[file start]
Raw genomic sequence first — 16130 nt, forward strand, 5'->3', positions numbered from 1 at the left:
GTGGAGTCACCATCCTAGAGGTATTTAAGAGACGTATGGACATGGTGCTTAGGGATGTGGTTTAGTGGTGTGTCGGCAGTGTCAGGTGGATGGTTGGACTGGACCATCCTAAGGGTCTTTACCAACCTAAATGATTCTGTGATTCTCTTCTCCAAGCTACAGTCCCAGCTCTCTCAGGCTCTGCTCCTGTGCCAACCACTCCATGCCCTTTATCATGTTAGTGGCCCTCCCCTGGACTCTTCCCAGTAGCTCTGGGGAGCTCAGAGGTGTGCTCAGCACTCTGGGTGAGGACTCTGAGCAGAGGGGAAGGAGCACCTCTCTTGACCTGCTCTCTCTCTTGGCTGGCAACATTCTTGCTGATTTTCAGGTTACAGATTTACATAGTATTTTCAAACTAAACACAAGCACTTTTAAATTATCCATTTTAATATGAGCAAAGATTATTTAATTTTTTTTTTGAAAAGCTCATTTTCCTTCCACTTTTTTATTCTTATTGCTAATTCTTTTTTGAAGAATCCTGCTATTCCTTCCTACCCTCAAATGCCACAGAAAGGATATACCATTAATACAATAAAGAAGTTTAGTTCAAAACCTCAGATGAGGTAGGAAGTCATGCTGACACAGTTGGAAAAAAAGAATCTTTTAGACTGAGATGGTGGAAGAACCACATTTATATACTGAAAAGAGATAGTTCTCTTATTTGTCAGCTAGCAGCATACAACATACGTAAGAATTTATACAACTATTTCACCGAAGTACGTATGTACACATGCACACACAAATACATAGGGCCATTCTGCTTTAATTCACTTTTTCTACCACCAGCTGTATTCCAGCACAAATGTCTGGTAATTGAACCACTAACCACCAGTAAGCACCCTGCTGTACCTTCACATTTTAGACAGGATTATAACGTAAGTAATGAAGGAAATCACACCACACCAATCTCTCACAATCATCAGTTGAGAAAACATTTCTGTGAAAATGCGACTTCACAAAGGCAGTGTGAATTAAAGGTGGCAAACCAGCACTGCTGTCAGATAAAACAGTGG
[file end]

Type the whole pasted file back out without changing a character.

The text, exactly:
Raw genomic sequence first — 16130 nt, forward strand, 5'->3', positions numbered from 1 at the left:
GTGGAGTCACCATCCTAGAGGTATTTAAGAGACGTATGGACATGGTGCTTAGGGATGTGGTTTAGTGGTGTGTCGGCAGTGTCAGGTGGATGGTTGGACTGGACCATCCTAAGGGTCTTTACCAACCTAAATGATTCTGTGATTCTCTTCTCCAAGCTACAGTCCCAGCTCTCTCAGGCTCTGCTCCTGTGCCAACCACTCCATGCCCTTTATCATGTTAGTGGCCCTCCCCTGGACTCTTCCCAGTAGCTCTGGGGAGCTCAGAGGTGTGCTCAGCACTCTGGGTGAGGACTCTGAGCAGAGGGGAAGGAGCACCTCTCTTGACCTGCTCTCTCTCTTGGCTGGCAACATTCTTGCTGATTTTCAGGTTACAGATTTACATAGTATTTTCAAACTAAACACAAGCACTTTTAAATTATCCATTTTAATATGAGCAAAGATTATTTAATTTTTTTTTTGAAAAGCTCATTTTCCTTCCACTTTTTTATTCTTATTGCTAATTCTTTTTTGAAGAATCCTGCTATTCCTTCCTACCCTCAAATGCCACAGAAAGGATATACCATTAATACAATAAAGAAGTTTAGTTCAAAACCTCAGATGAGGTAGGAAGTCATGCTGACACAGTTGGAAAAAAAGAATCTTTTAGACTGAGATGGTGGAAGAACCACATTTATATACTGAAAAGAGATAGTTCTCTTATTTGTCAGCTAGCAGCATACAACATACGTAAGAATTTATACAACTATTTCACCGAAGTACGTATGTACACATGCACACACAAATACATAGGGCCATTCTGCTTTAATTCACTTTTTCTACCACCAGCTGTATTCCAGCACAAATGTCTGGTAATTGAACCACTAACCACCAGTAAGCACCCTGCTGTACCTTCACATTTTAGACAGGATTATAACGTAAGTAATGAAGGAAATCACACCACACCAATCTCTCACAATCATCAGTTGAGAAAACATTTCTGTGAAAATGCGACTTCACAAAGGCAGTGTGAATTAAAGGTGGCAAACCAGCACTGCTGTCAGATAAAACAGTGG